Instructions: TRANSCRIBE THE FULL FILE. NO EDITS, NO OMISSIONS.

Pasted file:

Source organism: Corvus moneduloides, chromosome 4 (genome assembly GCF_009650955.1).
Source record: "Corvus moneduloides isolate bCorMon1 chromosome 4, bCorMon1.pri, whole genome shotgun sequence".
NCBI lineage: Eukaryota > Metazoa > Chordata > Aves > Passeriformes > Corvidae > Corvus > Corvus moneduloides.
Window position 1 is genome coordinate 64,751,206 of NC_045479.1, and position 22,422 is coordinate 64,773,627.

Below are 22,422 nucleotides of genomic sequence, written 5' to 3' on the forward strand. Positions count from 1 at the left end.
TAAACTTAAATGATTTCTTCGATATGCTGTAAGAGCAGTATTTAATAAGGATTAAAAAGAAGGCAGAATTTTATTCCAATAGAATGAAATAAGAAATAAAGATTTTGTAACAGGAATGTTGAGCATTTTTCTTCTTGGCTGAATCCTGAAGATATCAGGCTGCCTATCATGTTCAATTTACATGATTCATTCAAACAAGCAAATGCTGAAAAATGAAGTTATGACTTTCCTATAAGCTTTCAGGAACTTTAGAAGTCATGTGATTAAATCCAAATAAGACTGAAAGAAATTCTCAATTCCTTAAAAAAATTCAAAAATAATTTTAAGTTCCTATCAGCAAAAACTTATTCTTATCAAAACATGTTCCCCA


Source organism: Corvus moneduloides, chromosome 4 (genome assembly GCF_009650955.1).
Source record: "Corvus moneduloides isolate bCorMon1 chromosome 4, bCorMon1.pri, whole genome shotgun sequence".
NCBI lineage: Eukaryota > Metazoa > Chordata > Aves > Passeriformes > Corvidae > Corvus > Corvus moneduloides.
Window position 1 is genome coordinate 64,751,206 of NC_045479.1, and position 22,422 is coordinate 64,773,627.

Below are 22,422 nucleotides of genomic sequence, written 5' to 3' on the forward strand. Positions count from 1 at the left end.
TAAACTTAAATGATTTCTTCGATATGCTGTAAGAGCAGTATTTAATAAGGATTAAAAAGAAGGCAGAATTTTATTCCAATAGAATGAAATAAGAAATAAAGATTTTGTAACAGGAATGTTGAGCATTTTTCTTCTTGGCTGAATCCTGAAGATATCAGGCTGCCTATCATGTTCAATTTACATGATTCATTCAAACAAGCAAATGCTGAAAAATGAAGTTATGACTTTCCTATAAGCTTTCAGGAACTTTAGAAGTCATGTGATTAAATCCAAATAAGACTGAAAGAAATTCTCAATTCCTTAAAAAAATTCAAAAATAATTTTAAGTTCCTATCAGCAAAAACTTATTCTTATCAAAACATGTTCCCCA